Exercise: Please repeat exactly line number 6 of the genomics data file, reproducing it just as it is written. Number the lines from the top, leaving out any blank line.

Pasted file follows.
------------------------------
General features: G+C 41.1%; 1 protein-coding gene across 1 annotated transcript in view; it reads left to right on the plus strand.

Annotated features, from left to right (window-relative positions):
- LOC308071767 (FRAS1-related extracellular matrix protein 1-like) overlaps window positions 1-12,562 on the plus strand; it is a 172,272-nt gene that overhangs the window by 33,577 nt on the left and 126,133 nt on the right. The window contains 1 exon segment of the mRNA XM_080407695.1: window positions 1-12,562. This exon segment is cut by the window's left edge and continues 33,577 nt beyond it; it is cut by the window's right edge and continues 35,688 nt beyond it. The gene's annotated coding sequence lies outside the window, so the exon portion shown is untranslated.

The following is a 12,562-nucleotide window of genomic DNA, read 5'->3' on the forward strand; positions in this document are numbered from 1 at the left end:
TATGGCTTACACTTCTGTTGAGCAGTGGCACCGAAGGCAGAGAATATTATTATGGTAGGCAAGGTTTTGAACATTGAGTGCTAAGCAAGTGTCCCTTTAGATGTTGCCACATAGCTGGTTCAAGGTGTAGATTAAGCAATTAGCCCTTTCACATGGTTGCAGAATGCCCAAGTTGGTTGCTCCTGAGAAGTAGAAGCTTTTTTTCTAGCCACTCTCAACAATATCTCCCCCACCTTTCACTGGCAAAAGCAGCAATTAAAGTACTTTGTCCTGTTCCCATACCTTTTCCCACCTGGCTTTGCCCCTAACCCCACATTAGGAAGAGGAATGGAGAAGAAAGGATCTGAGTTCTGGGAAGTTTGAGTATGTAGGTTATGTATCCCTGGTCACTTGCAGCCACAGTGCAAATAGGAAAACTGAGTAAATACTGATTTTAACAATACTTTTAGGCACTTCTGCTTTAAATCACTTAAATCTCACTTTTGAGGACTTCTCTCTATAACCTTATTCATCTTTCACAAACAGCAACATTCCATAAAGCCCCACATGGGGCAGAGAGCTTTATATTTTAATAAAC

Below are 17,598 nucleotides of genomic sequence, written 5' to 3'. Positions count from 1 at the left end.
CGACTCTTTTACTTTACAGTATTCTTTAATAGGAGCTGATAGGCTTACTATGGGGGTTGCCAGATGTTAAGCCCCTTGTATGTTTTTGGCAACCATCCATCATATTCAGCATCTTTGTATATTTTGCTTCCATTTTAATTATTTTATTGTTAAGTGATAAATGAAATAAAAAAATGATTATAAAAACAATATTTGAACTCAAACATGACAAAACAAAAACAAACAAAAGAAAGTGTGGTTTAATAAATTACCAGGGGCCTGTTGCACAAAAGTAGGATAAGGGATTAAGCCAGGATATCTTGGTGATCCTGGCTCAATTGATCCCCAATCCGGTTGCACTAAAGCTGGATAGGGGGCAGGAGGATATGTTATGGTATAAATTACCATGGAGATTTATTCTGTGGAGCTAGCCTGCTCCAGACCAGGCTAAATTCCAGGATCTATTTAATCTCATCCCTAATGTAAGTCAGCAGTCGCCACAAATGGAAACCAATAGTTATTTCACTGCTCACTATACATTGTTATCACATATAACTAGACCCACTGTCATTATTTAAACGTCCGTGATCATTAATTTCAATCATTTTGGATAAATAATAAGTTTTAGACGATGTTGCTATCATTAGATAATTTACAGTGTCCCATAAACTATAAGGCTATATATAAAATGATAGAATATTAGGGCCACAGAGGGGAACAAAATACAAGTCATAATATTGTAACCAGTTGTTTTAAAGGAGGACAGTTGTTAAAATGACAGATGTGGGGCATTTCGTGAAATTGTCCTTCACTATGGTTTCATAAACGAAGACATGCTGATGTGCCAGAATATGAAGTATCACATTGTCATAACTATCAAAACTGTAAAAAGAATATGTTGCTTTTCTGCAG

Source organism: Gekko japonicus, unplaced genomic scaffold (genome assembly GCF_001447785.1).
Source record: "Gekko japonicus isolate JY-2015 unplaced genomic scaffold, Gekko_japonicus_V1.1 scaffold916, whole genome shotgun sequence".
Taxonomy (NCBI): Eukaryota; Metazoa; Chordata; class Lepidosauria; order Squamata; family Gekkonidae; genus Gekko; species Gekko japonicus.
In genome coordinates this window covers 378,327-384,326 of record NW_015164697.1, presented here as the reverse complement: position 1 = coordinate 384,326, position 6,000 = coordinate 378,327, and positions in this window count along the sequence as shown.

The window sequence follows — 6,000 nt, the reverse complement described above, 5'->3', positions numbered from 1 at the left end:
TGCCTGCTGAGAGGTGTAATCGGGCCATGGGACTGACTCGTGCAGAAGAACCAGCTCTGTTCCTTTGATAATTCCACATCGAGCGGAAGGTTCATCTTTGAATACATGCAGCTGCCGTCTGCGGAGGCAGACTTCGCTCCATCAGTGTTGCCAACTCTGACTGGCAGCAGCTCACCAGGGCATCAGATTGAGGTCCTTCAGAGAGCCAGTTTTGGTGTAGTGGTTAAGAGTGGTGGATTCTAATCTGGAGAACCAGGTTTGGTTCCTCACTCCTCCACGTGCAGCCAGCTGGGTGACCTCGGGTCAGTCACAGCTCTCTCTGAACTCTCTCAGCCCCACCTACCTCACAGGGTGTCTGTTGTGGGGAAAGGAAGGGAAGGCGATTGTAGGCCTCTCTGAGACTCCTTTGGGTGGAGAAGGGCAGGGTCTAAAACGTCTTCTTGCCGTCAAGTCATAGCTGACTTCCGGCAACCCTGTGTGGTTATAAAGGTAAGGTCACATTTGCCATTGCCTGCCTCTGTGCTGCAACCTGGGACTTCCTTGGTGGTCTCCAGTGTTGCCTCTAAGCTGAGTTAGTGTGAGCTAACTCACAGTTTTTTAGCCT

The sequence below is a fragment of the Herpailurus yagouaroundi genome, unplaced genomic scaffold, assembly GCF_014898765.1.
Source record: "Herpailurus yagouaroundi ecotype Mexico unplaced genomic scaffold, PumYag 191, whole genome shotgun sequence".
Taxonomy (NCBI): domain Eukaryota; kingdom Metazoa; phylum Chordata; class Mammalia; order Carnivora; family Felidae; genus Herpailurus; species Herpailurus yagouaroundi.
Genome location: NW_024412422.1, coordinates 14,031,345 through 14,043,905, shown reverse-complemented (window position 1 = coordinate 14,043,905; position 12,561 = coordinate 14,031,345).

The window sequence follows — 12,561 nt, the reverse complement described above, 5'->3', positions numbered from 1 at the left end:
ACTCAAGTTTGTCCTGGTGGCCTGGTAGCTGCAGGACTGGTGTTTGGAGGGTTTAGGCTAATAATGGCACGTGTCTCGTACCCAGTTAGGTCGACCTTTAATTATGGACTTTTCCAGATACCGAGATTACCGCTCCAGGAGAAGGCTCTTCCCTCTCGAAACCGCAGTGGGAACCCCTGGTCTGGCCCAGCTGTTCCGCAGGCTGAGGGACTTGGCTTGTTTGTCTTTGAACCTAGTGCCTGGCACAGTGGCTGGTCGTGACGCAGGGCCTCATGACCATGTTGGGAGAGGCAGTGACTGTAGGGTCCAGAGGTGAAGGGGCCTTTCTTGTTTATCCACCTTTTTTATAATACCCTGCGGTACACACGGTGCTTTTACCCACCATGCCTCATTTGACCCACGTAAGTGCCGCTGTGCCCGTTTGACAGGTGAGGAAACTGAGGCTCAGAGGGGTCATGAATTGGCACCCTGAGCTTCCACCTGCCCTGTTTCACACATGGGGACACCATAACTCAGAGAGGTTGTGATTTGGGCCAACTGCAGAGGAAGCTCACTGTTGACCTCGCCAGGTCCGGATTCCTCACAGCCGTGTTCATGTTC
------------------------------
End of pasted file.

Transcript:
Below are 17,598 nucleotides of genomic sequence, written 5' to 3'. Positions count from 1 at the left end.